Are You Thinking Of Account-Wide Goals? Let's Change That Mindset
November 29, 2016
Does a conversation like the one below sound familiar?
Agency: What goals should we be targeting for this account?
Client: Um, we typically shoot for a $100 CPL, but what do you think we should be targeting?
So much goes into determining goals – and by no means should the goal stay constant across an entire account (in most cases). What are the top questions that should be asked when talking with a client about goals? Here are a few that can help with the conversation:
- Do you have final step data on leads that we can look at?
- Are different types of leads worth more than others?
- Can we establish funnel-level of each of our campaigns?
Answering these questions is crucial, as typically having the same CPL goal across a lead gen account is the wrong route to take. Through this post, we’ll review a few examples as to when a CPL goal would differ in one area of an account from another and why, and then pull a different situation to tie everything together.
Situation #1: A client has different priced categories that also differ in price per location:
Pretty simple scenario here. The more money something costs, the higher of a CPL we are willing to take. It wouldn’t make sense to be looking for the same CPL on Category #3 in Michigan as Category #1 in Indiana. Category #3 in Michigan is twice the price. A real-life example would be for an EDU client with different program offerings where one program costs a lot more than another.
In the scenario above you can see different rates from a lead (conversion) to the final step (subscription). We’re adjusting the CPL Goals accordingly as seen in the screenshot. An example that could be used here would be magazine subscribers where the conversion is a Free Trial and different rates per category of magazine and location of user are found per subscribers off of those users using the Free Trial benefit.
Situation #3: A client has different funnel stages working in their account (ie: General Display, General Search, Remarketing, Brand terms, etc).
Above is a simplistic way of looking at funnels. General Display and General Search see a lot of New Visitors at cheap rates. Remarketing and Brand see many conversions come through at cheap rates. These are completely different types of advertising so we not only want to have different numbers for our goals but we want to be looking at completely different metrics. Check out your rates in terms of number of new visitors who didn’t bounce the first time in terms of how often those users come back and convert. Make sure you know the right ways to tell if new visitors are quality visitors coming to your site (is it bounce rates?, is it pages visited? should they be hitting a certain page?). Be sure to send users in the research stage to more research-oriented pages and not just PPC-specific pages with lead forms. These are all items you need to be thinking about.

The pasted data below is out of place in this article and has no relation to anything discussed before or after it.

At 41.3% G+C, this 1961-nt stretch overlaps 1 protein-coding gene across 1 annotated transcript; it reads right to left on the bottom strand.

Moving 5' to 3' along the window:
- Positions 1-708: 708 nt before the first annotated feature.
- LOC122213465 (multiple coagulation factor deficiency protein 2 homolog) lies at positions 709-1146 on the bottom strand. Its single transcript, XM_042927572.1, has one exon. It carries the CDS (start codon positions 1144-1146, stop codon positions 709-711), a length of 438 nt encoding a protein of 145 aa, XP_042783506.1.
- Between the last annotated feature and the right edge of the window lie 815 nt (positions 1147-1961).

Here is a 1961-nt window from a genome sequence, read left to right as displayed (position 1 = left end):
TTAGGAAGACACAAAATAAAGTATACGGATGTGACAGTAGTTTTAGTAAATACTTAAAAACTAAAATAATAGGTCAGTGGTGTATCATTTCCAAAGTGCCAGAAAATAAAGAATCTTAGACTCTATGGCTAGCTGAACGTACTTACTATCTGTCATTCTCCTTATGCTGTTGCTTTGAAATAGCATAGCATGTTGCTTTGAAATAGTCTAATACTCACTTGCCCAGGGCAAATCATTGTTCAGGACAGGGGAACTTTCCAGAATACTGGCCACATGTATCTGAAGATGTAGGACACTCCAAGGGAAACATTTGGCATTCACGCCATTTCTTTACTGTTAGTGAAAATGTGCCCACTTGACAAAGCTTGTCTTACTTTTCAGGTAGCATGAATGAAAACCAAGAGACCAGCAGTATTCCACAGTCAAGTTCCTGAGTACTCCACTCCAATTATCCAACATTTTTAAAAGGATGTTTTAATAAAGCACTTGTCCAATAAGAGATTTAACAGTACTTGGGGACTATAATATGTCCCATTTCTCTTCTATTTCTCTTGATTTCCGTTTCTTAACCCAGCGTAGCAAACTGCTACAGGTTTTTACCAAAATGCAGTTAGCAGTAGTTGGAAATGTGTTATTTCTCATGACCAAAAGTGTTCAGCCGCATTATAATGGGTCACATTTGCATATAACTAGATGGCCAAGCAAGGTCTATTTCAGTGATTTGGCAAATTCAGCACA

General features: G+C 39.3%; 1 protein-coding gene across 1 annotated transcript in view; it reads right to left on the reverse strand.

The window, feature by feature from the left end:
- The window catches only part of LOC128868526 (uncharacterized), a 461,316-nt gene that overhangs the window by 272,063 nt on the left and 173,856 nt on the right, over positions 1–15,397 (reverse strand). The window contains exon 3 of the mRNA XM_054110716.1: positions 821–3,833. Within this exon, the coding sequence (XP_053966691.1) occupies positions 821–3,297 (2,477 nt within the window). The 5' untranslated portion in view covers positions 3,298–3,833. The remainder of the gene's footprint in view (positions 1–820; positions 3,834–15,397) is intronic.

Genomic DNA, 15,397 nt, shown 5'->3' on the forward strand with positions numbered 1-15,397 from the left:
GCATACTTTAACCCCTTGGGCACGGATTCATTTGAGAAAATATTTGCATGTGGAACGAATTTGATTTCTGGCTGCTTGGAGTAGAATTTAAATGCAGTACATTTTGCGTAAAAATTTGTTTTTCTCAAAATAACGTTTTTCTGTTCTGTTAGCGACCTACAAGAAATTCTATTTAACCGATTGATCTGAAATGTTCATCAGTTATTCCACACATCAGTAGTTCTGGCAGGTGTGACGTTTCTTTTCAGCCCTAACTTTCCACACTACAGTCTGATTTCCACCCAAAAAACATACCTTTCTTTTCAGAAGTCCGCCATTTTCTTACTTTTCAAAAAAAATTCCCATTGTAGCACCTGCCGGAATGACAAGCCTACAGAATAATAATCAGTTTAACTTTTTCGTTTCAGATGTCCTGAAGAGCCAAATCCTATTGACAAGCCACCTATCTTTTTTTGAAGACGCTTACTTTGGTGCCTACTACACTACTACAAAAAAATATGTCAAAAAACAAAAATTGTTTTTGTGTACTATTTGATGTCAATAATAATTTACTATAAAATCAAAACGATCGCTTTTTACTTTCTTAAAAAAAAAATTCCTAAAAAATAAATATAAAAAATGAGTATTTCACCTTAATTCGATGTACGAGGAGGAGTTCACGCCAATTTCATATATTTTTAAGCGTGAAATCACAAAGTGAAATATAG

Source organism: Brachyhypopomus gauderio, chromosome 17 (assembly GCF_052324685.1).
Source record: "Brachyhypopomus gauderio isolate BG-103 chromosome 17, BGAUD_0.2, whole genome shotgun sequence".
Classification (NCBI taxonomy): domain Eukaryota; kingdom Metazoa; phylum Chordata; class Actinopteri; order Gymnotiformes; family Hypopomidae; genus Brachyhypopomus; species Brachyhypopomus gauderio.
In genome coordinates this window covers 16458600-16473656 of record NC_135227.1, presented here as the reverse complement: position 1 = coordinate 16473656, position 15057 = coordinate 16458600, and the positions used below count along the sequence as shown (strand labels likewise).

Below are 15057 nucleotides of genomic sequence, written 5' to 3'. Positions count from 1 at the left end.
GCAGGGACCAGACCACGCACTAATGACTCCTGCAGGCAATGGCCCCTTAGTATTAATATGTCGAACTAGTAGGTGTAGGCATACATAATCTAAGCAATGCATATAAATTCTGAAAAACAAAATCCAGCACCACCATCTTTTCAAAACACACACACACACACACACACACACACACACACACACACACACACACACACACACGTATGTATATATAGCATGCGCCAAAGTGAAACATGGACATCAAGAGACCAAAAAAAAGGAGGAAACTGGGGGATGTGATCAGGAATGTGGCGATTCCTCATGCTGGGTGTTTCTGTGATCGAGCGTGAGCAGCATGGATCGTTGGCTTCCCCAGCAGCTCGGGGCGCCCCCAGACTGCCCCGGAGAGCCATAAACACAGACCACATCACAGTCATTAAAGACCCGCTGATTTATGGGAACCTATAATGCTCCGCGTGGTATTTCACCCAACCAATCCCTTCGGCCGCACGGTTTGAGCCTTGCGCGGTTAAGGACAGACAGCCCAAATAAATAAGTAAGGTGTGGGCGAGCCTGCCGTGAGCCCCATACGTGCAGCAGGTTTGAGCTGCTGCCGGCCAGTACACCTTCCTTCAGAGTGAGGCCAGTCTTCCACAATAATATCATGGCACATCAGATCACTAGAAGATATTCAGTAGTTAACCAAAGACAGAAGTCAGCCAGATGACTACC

In this scenario is there a perfect answer? No. With all of the attribution models available, I think this is one thing we’re missing. Goals need to be different based on type of advertising. An attribution model hopefully helps to tie everything together but in almost every model there are flaws. The goal of top of funnel advertising is to get users interested in your brand/product. Treat it that way. The goal of bottom of the funnel advertising is to get the user to the purchasing stage quickly. Treat it that way. It’s tough to treat these two different types of advertising alike with one attribution model. (Obviously – not the answer everyone wants to hear, but it’s the truth).
As seen above, many different things can be looked at when setting goals. So let’s review a larger situation where the focus is top of funnel advertising, while also considering the other two situations as well. This extreme example is meant to shine a light on how in-depth you can get with goal setting. Not necessarily showing how you should set your goals but how you can set your goals with top of funnel advertising.
Above shows conversion rates from new visitors, strictly holding to the amount of the new visitors per category likely to eventually convert. It adds in subscriptions rates, price of subscriptions, average monthly tenure (meaning how long a user typically is subscribed per each category), and considers the likely amount of money it’ll take to get users to the conversion stage from the new visitor stage. From there we figure out how much we can spend per new visitor in order to hit ROAS Goals with spend from both top and bottom of funnel while having completely different metric goals per funnel level.
Is it easy to navigate through data to find eventual conversions per new visitor or decide on a bottom of funnel CPL number? No. But this is the type of information you want to dig down as deep as possible to in order to set different goals per funnel and different goals per different categories of your business.
The final example given would be hard to precisely figure out (though it is getting to be a greater possibility with different platforms becoming available). In the end, the point of this article is to assure you are giving deeper thought to what your goals should be based on items such as category, location, and funnel and how they perform differently. Think through ways to make sense of the data to land at goals rather than thinking through ways that will be easiest to report on. Because if you focus only on areas easiest to report on you may end up pulling away from some of your top performing advertising efforts because of lack of creativity in how to judge success.
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